England Occupations, Clothing, Needlecraft, Dress Making, Embroidery (National Institute)
The original content for this article was contributed by The National Institute for Genealogical Studies in June 2012. It is an excerpt from their course English: Occupation Records-Professions and Trades and English: Occupations-Military & Services by Dr. Penelope Christensen. The Institute offers over 200 comprehensive genealogy courses for a fee ($).
Clothing and Needlecraft[edit | edit source]
Dress making[edit | edit source]
The craft of dressmaking grew out of the older one of tailoring, particularly as lighter and finer materials came into vogue. Before the 19th century garments were usually made at home from supplies of material and haberdashery purchased from local markets and fairs or travelling pedlars. They were expensive to produce, worn a long time, mended, unpicked and turned inside out to ensure the best material showed. They were never thrown away but sold secondhand further down the social scale, when they were known as slops, or the better parts cut out to make children’s clothes. Amongst the poor and middle class this thrifty attitude certainly continued, tiding them through two World Wars and the 1930s Depression.
Three significant factors came together during the 19th century:
- Better communications, especially the railways from the 1830s, meant that it was possible to mass produce garments and sell them far away.
- The development of the sewing machine by Singer in the 1850s from earlier prototypes.
- Manufacturing and retailing in tailoring and dressmaking were much enhanced by the poor but skilled Jews fleeing Tsarist oppression in Eastern Europe during the 19th century.
Workers[edit | edit source]
The middle classes were able to afford the new mass-produced, off-the-peg clothing but at a price to the women employed to make them. There were two main types of workers:
- Garment out-workers, who were part of the ‘sweated trades’, could turn up in the census as slop workers, slop maker, waistcoat makers, shirt workers, needlewomen or even female/male operatives. They received their work from a piece-master or piece-mistress who obtained it from a warehouse. All were desperately poorly paid; Mayhew devoted much effort to describing the life and conditions of the slop workers, and needle-women of London (Thompson and Yeo). He found that nearly every one was forced into prostitution to simply buy enough food. Mayhew’s (Mayhew’s London, [a condensation of volumes I-III of London Labour and the London Poor]. Bracken Books, London. FHL book 942.1/L1 E6m description of the social conditions is well worth reading.
- Dressmakers, mantua-makers, or seamstresses/sempstresses, (and sometimes also called needle-women as were the lower class workers), were those catering to the upper classes and learned their trade through an apprenticeship. This kind of needlework was one of the few respectable avenues to earn a living open to women, and for those families who could afford the premium it was certainly a better occupation than domestic service. The pay was better than the slop-workers, although the long hours of hard work and eye-strain were similar. A skilled woman would set up a business near to the source of her supplies, (silk and textile merchants and haberdashers), with a brass plate advertising her business at the front door. She employed journey-women and apprentices in a workroom. Other employees might work from home, fitting in with other household tasks. A sewing machine was often bought on the installment plan known as hire purchase. Some set up one-room dressmaking shops in their homes where clients could be measured and fitted, and might take on apprentices.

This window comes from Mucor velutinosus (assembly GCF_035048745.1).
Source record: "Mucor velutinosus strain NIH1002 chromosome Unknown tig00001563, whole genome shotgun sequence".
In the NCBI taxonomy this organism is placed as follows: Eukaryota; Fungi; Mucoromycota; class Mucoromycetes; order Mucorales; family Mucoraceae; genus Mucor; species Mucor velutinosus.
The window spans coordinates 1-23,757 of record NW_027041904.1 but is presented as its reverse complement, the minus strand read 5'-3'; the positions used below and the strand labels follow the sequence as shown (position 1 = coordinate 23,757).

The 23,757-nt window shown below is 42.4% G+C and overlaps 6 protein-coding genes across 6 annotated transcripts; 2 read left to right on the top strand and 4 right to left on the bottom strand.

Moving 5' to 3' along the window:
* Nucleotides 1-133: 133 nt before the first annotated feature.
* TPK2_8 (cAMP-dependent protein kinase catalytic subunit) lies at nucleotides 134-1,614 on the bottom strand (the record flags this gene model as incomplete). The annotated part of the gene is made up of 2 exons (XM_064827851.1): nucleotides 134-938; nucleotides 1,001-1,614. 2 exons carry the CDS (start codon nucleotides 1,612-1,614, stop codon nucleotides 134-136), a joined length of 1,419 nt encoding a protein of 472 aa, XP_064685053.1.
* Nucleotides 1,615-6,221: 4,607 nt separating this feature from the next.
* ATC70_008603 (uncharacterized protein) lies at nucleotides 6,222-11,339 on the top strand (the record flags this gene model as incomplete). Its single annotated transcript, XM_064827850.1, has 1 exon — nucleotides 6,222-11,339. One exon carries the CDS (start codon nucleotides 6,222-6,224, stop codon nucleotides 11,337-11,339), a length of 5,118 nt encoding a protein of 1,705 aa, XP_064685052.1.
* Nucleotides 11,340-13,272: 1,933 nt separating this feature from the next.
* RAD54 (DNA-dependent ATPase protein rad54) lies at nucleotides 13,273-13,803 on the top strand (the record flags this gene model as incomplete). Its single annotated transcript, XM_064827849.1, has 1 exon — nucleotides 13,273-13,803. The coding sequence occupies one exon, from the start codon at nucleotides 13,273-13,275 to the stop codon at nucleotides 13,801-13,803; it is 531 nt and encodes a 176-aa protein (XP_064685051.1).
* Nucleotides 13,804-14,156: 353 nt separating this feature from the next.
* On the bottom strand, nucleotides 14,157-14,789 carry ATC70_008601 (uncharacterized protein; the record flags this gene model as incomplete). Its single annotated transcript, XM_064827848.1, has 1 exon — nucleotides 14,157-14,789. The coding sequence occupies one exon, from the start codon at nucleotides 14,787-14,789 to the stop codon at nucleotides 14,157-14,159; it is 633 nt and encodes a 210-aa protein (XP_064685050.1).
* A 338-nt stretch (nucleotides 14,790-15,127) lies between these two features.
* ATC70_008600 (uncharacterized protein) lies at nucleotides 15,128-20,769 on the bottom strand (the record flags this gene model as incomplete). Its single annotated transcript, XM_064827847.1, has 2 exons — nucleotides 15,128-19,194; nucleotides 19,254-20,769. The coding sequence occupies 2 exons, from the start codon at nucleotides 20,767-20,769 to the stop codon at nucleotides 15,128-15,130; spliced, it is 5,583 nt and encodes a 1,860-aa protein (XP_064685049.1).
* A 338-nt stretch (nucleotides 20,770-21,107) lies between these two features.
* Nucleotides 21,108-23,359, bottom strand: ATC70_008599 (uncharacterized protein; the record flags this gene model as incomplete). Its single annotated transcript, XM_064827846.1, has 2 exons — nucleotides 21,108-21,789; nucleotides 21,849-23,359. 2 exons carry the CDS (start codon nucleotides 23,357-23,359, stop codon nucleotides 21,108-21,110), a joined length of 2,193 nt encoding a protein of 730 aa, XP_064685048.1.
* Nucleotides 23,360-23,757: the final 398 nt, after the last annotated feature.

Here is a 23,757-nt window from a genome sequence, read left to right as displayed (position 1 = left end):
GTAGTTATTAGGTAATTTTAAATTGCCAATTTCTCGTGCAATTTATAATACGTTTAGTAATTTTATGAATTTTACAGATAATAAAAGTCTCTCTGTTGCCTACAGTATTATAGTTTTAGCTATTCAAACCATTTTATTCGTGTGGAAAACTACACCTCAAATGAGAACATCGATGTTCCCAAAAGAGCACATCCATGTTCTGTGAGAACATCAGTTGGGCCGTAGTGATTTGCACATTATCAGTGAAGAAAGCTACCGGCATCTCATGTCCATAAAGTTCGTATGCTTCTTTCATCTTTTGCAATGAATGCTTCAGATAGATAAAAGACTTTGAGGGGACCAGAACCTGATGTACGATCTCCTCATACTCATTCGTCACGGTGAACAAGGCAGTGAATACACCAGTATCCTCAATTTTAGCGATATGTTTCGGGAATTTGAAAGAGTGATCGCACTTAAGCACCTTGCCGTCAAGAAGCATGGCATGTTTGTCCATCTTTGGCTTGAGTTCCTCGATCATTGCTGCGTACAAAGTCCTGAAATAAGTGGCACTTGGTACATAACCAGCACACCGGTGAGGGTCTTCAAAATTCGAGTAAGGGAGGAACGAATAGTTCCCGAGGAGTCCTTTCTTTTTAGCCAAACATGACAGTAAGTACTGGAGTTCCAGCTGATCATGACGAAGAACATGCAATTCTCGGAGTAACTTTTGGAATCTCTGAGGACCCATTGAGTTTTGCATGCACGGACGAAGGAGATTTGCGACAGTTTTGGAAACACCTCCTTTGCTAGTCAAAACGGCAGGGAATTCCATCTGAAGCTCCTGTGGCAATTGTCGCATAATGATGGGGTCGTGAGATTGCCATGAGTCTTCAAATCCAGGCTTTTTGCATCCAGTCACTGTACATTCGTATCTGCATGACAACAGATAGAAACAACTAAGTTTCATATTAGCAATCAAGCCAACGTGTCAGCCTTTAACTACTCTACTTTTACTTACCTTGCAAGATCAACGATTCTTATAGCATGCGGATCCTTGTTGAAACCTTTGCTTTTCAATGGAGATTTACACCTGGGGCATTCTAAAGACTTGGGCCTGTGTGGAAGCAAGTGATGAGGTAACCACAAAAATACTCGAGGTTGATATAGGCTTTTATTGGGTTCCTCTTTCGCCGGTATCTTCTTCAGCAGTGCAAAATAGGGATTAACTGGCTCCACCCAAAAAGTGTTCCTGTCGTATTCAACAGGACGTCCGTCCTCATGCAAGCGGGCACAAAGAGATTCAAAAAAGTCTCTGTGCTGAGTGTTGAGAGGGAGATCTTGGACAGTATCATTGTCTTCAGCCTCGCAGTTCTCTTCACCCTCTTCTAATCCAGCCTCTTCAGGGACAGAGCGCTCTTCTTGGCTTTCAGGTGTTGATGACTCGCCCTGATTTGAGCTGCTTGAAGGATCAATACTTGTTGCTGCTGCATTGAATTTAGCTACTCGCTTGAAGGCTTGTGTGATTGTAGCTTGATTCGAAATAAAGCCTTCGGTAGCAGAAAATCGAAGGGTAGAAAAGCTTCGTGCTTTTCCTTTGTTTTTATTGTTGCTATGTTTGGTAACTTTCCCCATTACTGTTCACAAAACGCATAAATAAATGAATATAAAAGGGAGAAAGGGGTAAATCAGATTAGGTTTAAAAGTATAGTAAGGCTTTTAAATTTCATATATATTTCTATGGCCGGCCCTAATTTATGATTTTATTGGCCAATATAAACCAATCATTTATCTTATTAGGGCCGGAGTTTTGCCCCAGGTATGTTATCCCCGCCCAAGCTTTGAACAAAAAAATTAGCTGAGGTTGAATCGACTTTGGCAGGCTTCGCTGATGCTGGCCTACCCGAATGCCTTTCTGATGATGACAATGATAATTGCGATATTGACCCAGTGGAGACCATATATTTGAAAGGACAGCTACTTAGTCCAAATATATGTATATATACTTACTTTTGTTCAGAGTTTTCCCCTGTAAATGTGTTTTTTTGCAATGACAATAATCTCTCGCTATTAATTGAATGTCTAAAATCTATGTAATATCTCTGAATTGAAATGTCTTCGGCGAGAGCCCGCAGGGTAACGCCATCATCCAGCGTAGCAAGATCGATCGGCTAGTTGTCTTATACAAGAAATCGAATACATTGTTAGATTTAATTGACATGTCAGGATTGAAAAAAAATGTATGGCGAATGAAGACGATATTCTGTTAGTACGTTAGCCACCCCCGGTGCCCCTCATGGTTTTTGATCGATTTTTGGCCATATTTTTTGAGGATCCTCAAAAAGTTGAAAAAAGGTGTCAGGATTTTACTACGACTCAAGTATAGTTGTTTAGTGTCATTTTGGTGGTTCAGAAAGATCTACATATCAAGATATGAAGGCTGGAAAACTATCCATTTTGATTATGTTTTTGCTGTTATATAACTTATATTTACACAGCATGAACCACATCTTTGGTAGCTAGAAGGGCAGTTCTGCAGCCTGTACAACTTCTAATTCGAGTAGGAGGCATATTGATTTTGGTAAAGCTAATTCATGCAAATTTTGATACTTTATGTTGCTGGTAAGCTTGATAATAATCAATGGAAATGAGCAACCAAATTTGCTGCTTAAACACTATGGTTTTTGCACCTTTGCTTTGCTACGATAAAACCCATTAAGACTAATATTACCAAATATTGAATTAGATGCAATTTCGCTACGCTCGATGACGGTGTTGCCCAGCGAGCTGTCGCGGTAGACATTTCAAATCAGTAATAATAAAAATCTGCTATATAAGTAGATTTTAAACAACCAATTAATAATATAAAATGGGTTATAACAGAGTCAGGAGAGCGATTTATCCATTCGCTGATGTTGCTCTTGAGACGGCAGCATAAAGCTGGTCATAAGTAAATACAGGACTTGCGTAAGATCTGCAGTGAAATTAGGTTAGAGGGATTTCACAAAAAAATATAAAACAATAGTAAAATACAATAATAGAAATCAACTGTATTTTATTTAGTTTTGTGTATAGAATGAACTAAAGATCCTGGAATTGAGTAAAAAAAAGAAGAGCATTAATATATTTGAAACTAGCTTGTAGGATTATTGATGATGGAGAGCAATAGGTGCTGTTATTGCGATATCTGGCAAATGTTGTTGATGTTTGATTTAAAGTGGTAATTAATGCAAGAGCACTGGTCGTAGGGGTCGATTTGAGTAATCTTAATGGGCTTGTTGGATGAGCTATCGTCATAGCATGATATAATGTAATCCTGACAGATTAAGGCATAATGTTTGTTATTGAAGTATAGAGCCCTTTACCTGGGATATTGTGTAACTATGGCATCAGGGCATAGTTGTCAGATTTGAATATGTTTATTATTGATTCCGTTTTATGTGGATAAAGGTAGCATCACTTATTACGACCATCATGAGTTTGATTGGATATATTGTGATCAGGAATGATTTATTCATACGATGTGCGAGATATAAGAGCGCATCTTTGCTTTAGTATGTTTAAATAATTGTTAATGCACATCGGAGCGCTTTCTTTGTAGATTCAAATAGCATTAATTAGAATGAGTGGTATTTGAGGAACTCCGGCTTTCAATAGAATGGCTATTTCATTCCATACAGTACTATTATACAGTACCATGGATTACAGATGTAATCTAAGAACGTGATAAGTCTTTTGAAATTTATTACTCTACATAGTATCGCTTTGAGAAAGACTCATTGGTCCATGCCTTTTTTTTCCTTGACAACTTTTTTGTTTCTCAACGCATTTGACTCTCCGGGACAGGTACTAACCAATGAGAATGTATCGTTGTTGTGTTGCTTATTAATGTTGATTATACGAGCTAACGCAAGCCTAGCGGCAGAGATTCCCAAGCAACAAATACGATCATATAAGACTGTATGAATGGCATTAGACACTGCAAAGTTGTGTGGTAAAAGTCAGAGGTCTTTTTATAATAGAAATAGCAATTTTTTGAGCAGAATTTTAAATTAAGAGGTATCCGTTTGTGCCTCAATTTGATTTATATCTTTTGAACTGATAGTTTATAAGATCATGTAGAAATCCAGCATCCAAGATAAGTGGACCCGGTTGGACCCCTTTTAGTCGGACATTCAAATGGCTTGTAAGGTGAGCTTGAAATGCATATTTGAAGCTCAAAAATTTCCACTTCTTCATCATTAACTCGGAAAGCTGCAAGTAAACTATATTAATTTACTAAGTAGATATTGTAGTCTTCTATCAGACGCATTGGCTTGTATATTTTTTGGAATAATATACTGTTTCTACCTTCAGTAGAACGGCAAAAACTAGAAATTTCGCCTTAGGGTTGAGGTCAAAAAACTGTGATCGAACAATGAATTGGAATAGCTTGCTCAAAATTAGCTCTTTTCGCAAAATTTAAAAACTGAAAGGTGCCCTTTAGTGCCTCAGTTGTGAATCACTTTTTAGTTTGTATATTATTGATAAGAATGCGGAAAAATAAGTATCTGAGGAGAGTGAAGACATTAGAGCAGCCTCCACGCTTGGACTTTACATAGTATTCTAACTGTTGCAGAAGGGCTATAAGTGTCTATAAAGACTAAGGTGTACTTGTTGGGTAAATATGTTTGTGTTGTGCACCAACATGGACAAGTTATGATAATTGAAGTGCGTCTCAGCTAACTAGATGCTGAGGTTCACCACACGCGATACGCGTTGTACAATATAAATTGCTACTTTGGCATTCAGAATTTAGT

Descriptions of dressmaking can be found in Hurley (The Book of Trades or Library of the Useful Arts. Vol II. Wiltshire Family History Society, 1991) and Bond (Old Occupations: The Dressmaker. Family Tree Magazine Vol 14 #10, page 57-58, 1998).
Embroidery[edit | edit source]
Embroidery was well established in England by 1562 when the Broderers’ Company, mainly men, received their charter. Their surviving apprenticeships 1679-1713 and 1763-1800 have been indexed by Webb (London Apprentices Volume 6. Broderers’ Company 1679-1713, 1763-1800; Combmakers’ Company 1744-50; Fanmakers Company 1775-1805; Frameworkknitters’ Company 1727-30; Fruiterers’ Company 1750-1815; Gardeners’ Company 1764-1850; Horners’ Company 1731-1800. Society of Genealogists, 1997). Huge tapestries kept the chill from castle walls, churches were resplendent with wall hangings, altar cloths, kneelers (see a modern project described by Dixon, A Heritage of Anglian Crafts. Minimax Books, Peterborough, Northamptonshire, 1981), and the clergy’s vestments.
The upper classes preferred richly embroidered gowns and waistcoats whilst heralds and noblemen paraded in their elaborately decorated robes. A great variety of styles of embroidery was also carried out by ordinary town and country women to decorate clothing and household articles. Girls learned the art very young and produced samplers usually containing their name and the date plus examples of the various stitches which was used as a reference later on.
In this category Shire books have so far produced books on Ayrshire and other whitework and embroidered Georgian pictures (both by Swain), and beadwork and samplers (both by Clabburn).
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